Zillow’s online tool Zestimate has become popular in recent years for its ability to estimate home values based on public records and user-submitted data.
For many, it serves as a fast, simple way to figure out a property’s market value, but Zillow’s website is clear to mention that Zestimates are not appraisals and cannot be used in replacement of one.
Just the same, many people still use Zestimate as a starting place when looking to invest in a property. However, many may not be aware that property owners and real estate brokers can also submit information on a property which will, in turn, affect the generated Zestimate.
So the question is, are Zestimates trustworthy?
Zillow’s algorithms adjust property values weekly using public and user-submitted data. Zillow reports a 1.9% median error rate for on-market Zestimates and 6.9% for off-market Zestimates. But, of course, Zestimates are only as accurate as the data behind them, so if the number of bedrooms or bathrooms, square footage, or lot size are wrong, the Zestimate will be off.
Mistakes can be fixed, but Zillow warns that altering a property’s data may not affect its Zestimate much.
When determining the accuracy of a home’s value, Zillow suggests looking at estimates with small ranges. The lower the range, the more reliable the Zestimate because Zillow has collected more data on the property in question.
Zillow tends to look at the last sale date and price. This information contributes significantly to their calculations, and inaccurate information can affect the Zestimate. A mistake in one home’s sales price record may even affect the Zestimates of other homes in the neighborhood.
The Zestimate also considers actual property taxes paid, exceptions to tax assessments, and other publicly available property tax data. The tax assessor’s property values can be inaccurate, though. For example, the tax assessor’s database might have a mistake related to a property’s basic information, causing the assessed value to be too high or too low.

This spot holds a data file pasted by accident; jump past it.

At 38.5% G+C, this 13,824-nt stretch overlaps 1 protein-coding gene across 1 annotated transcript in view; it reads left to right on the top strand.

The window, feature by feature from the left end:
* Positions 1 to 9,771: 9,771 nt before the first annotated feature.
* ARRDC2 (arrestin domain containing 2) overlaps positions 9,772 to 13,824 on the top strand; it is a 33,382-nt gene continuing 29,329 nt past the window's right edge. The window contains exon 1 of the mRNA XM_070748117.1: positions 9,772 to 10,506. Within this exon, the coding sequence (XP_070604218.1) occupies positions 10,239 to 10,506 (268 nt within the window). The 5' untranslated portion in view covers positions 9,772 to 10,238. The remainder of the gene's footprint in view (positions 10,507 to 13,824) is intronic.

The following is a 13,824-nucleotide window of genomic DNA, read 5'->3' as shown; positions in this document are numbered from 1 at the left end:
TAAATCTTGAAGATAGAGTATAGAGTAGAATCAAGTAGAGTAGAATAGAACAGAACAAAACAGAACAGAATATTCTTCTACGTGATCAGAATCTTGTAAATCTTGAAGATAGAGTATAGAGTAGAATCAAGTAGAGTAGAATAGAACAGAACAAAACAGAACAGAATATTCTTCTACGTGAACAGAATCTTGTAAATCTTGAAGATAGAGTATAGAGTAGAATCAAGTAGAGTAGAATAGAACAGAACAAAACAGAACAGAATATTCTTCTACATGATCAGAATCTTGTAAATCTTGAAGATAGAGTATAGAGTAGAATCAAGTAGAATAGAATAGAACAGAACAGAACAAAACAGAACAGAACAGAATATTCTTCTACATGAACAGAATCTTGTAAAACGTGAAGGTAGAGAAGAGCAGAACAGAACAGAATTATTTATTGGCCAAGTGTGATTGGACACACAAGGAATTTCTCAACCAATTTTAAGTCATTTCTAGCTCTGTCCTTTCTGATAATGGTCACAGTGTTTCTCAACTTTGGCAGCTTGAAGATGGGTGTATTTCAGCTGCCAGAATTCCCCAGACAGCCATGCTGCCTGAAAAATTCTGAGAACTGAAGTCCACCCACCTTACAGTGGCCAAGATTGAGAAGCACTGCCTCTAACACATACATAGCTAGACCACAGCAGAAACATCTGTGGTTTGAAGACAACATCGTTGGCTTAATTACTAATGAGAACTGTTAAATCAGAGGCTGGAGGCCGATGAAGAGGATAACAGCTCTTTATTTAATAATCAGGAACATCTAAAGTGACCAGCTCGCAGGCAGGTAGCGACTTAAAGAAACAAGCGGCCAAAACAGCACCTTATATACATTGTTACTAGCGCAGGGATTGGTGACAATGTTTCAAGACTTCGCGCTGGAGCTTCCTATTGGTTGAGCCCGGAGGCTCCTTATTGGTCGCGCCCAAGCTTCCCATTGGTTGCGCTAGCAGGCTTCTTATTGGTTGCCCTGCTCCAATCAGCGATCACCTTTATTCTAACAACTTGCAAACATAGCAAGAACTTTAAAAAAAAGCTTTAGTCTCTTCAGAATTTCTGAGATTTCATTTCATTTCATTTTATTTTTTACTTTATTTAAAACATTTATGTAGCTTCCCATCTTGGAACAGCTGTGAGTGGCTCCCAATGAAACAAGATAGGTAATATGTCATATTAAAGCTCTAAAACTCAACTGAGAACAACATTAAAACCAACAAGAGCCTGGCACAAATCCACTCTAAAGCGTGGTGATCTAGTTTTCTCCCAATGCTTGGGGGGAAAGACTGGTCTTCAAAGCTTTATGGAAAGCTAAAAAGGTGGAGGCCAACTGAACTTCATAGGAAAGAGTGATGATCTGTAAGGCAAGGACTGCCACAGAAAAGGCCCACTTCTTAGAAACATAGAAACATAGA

Zestimates consider property taxes paid, tax assessment exceptions, and other public records. That said, the estimated property value can still be off if the tax assessor’s database contains errors involving the property’s basic information. In addition, homeowners or brokers who notice discrepancies can report incorrect sales data or tax records to Zillow online.
Note also that Zillow occasionally updates its algorithms to improve accuracy. When this occurs, Zestimates can change considerably even though nothing else has changed about those homes or the real estate market.
A homeowner may have undertaken modifications to raise a home’s value, but Zillow may not be aware of this. If the homeowner did not obtain city or town permits for improvements, the local tax assessor might not be aware of any value upgrades. That information will not have been entered into the public record.
Even so, home modifications aren’t always worth it. Much depends on the type of project and the local housing market. And you shouldn’t assume that adding $50,000 to your home’s Zestimate because of upgrades will change the final calculation. It needs to have been recorded with the tax assessor and given time to become part of the overall data pull.
More home sales in your area mean Zillow obtains more data on a region’s home values. If you live in a hot real estate market like San Francisco, your Zestimate may be more accurate than if you live in a rural area where sales are less frequent.
As with many websites, people should always be cautious about online information. At the same time, Zillow isn’t trying to disguise the flaws in its Zestimates. They openly invite homeowners to compare their numbers to other sources and use Zestimates as a general guideline. In no way should it be regarded as an appraisal. The best approaches to determine a home’s worth are through a professional appraisal of the property and a comparative market analysis from a nearby real estate agent.
Even these approaches can have flaws. Appraisers are only human, and their judgments may occasionally become biased if there haven’t been any recent comparable home sales in the area.
It is impossible to determine a home’s value ideally. Instead, one can only use the tools at their disposal when determining a home’s value for purchase, sale, or when seeking a loan.
Zestimates are accurate to a point, but their estimates are only as reliable as the data Zillow can collect. Therefore, you should always consult an experienced real estate broker before making final decisions. An experienced real estate broker can guide you through the entire process of evaluating, buying, and selling a home. Contact one now!